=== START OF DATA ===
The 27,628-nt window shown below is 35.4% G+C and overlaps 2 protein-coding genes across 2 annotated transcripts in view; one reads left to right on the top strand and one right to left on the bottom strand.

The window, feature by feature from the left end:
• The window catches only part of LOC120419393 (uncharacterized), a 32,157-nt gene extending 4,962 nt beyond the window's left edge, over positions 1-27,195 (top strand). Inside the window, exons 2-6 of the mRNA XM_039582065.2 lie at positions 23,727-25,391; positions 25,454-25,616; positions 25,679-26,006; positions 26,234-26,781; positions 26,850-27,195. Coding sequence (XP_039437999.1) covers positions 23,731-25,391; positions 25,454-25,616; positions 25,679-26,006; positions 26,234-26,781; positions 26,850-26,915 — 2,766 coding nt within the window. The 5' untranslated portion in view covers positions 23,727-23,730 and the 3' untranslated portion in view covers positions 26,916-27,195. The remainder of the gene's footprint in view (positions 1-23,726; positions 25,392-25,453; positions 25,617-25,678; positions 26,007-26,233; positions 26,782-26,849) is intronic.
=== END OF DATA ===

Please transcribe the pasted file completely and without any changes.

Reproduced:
The 27,628-nt window shown below is 35.4% G+C and overlaps 2 protein-coding genes across 2 annotated transcripts in view; one reads left to right on the top strand and one right to left on the bottom strand.

The window, feature by feature from the left end:
• The window catches only part of LOC120419393 (uncharacterized), a 32,157-nt gene extending 4,962 nt beyond the window's left edge, over positions 1-27,195 (top strand). Inside the window, exons 2-6 of the mRNA XM_039582065.2 lie at positions 23,727-25,391; positions 25,454-25,616; positions 25,679-26,006; positions 26,234-26,781; positions 26,850-27,195. Coding sequence (XP_039437999.1) covers positions 23,731-25,391; positions 25,454-25,616; positions 25,679-26,006; positions 26,234-26,781; positions 26,850-26,915 — 2,766 coding nt within the window. The 5' untranslated portion in view covers positions 23,727-23,730 and the 3' untranslated portion in view covers positions 26,916-27,195. The remainder of the gene's footprint in view (positions 1-23,726; positions 25,392-25,453; positions 25,617-25,678; positions 26,007-26,233; positions 26,782-26,849) is intronic.